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RENEE MONTAGNE, host:

The vernal equinox made it official this week. It's spring and the perfect excuse to play this.

(Soundbite of Stravinsky's "The Rite of Spring")

Stravinsky's "The Rite of Spring."

(Soundbite of Stravinsky's "The Rite of Spring")

Such a gentle beginning to a piece that roiled the world of music when it first appeared. Now, of course, it's considered one of the great classics. So in celebration of spring, we invited our music commentator Miles Hoffman to talk about it.

Miles, is it an exaggeration to say, as some will, that this piece of music changed music forever?

MILES HOFFMAN: Not only isn't it an exaggeration, it's not even strong enough, Renee. I would say that "The Rite of Spring" represents one of the greatest creative leaps in the history of music - actually in the history of any of the arts.

MONTAGNE: Well, that's some…

HOFFMAN: How about that?

MONTAGNE: And it involves some leaping on stage, actually.

HOFFMAN: Yes.

MONTAGNE: The very first performance, Paris 1913, was a ballet.

HOFFMAN: Yeah, the music was written on commission from Serge Diaghilev, the director of the Ballet Russes, and it caused literally a riot.

(Soundbite of Stravinsky's "The Rite of Spring")

As soon at the audience heard those strange, eerie, opening notes, there was whispering and booing. And then when the curtain went up and the actual dancing began, this is what the audience heard.

(Soundbite of Stravinsky's "The Rite of Spring")

The dancers were jumping up and down and they had their knees together in very untraditional ballet poses. It was weird looking. They were bouncing up and down to this. And this is actually called "Dances of the Young Girls, Augers of Spring." But, you know, it doesn't exactly sound like "Waltz of the Flowers."

(Soundbite of music)

MONTAGNE: And people were, what, so upset that they drowned out, for the dancers, even the music itself?

HOFFMAN: Yeah. It got very loud. This ballet was choreographed by the great Nijinsky. The noise from the audience and the arguing and the fighting in the audience got so loud that he had to shout out the numbers to the dancers so that they knew what they were supposed to do. And eventually the police had to be called and the thing ground to a halt.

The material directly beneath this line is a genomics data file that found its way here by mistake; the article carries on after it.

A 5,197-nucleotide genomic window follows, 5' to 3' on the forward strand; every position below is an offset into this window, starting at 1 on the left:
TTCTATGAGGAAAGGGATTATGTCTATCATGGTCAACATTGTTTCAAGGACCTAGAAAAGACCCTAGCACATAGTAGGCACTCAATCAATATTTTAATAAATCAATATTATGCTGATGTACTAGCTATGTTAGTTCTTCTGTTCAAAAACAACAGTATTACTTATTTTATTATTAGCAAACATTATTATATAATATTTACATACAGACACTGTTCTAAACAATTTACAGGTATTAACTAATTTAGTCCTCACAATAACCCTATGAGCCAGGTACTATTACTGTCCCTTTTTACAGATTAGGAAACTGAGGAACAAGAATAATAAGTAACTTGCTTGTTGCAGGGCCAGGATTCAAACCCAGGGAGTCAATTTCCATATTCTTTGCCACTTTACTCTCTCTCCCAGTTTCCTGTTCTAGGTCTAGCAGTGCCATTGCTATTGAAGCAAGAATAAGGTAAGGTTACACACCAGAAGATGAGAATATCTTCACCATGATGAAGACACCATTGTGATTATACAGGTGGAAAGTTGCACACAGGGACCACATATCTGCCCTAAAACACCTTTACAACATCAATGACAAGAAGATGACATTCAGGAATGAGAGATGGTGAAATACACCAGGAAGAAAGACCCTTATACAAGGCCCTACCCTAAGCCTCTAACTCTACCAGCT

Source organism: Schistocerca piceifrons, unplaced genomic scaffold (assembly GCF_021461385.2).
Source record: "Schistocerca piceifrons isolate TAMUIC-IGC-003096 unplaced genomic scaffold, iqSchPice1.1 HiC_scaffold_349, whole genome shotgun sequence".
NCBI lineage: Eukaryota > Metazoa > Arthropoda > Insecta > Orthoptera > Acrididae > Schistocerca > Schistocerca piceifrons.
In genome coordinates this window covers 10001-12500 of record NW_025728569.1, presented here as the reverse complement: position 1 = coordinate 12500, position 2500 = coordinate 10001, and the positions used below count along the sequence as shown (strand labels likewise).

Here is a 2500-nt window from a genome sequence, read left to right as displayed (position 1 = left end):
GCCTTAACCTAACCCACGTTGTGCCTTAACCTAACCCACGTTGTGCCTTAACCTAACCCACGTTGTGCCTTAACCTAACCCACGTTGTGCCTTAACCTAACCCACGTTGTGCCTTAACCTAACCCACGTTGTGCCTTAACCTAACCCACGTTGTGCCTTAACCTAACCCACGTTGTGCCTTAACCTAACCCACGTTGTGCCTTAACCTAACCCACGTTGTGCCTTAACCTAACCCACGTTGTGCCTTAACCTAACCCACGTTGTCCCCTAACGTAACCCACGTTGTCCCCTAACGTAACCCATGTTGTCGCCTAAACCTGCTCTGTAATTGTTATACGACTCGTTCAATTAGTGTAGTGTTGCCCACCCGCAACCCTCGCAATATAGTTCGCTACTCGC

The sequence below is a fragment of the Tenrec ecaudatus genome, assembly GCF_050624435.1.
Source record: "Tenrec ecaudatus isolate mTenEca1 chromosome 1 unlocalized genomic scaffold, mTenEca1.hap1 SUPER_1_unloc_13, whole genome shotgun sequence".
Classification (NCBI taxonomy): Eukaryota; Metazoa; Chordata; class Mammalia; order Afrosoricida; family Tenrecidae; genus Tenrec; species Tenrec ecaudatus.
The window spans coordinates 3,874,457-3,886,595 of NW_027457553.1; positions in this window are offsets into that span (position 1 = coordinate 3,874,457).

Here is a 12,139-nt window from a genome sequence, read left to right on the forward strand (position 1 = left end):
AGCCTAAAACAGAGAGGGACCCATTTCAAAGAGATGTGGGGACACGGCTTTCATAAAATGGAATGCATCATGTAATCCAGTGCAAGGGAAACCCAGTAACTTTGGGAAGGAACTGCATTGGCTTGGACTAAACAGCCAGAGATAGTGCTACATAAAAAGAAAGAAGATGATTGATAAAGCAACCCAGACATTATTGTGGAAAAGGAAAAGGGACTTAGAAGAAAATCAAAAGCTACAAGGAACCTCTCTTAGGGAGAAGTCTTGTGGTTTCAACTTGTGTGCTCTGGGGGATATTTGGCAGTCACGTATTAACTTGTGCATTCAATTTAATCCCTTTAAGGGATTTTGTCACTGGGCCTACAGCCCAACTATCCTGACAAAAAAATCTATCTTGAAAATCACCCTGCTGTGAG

MONTAGNE: One musicologist has put it wonderfully well, the pagans on stage made pagans of the audience.

HOFFMAN: Right, and pagans because the subtitle of the ballet "Rite of Spring" is "Pictures from Pagan Russia." This is celebrating pagan rituals that eventually lead to the sacrifice of a chosen young woman to propitiate the gods of spring. So this is not what you would call a happy tale.

MONTAGNE: You can forgive the audience, though, couldn't you, because they hadn't experienced anything like this before? Not just the dance, but, I mean, certainly the music.

HOFFMAN: Well, except we also have to remember, Renee, that if there was a fight there were always two sides to that. So there were plenty of people who really wanted to listen and who were quite thrilled.

(Soundbite of Stravinsky's "The Rite of Spring")

Frankly, I think this is an important point about "The Rite of Spring." It is a shocking piece. It's a startling piece. It's still startling to us today when we hear it. But what it is not is a confusing piece. It's compelling. We're hearing irregular rhythms, we're hearing instruments asked to go to the extremes of their capability, but we're also hearing patterns that we recognize. There's contrast. There's continuity. There are fascinating harmonies. All the basic principles of what makes a piece of music work are all there.

(Soundbite of Stravinsky's "The Rite of Spring")

And that shows us the secret of Stravinsky's genius.

(Soundbite of Stravinsky's "The Rite of Spring")

MONTAGNE: Miles, as so often happens, the shock of the new gave way to a warm embrace. "The Rite of Spring" is now a classic.

HOFFMAN: Right.

MONTAGNE: How long did it take for the transformation to happen?

HOFFMAN: Not very long. And, in fact, the fact that there was a riot at the premiere is something that, unfortunately, composers who are not terribly talented point to and they say - when their pieces aren't well received they say, well, there was a riot at Stravinsky's "Rite of Spring."

MONTAGNE: Right.

HOFFMAN: Yes, but you're not Stravinsky, buddy. And very soon after "The Rite of Spring" - first of all there were more performances of it right away. By the '20s it had been played in the United States. It was all over the place.

And then in 1940, "Rite of Spring" got another big boost because Walt Disney used it in "Fantasia," a very grim section actually, where the dinosaurs wind up getting wiped out. But the piece essentially entered into the popular culture through "Fantasia."

(Soundbite of Stravinsky's "The Rite of Spring")

MONTAGNE: Miles, we've been talking mostly in this conversation about the stormy or overwhelming aspect of spring, the earth moving to bring forth new life.

HOFFMAN: Well, I don't think that's inappropriate. If you look at a super slow motion film of a flower bursting through the earth, it's really pretty violent. And spring - I like to think of this piece as a celebration of creativity, period. A new music is born, and sometimes births are violent.

(Soundbite of Stravinsky's "The Rite of Spring")

MONTAGNE: Miles, thank you very much for joining us.

HOFFMAN: Thank you, Renee.

MONTAGNE: Miles Hoffman is dean of the Petrie School of Music at Converse College in Spartanburg, South Carolina.

(Soundbite of Stravinsky's "The Rite of Spring")

Hear more from "The Rite of Spring" and discover more great classical works at npr.org/music.

(Soundbite of Stravinsky's "The Rite of Spring")

STEVE INSKEEP, host:

From NPR News, this is MORNING EDITION.

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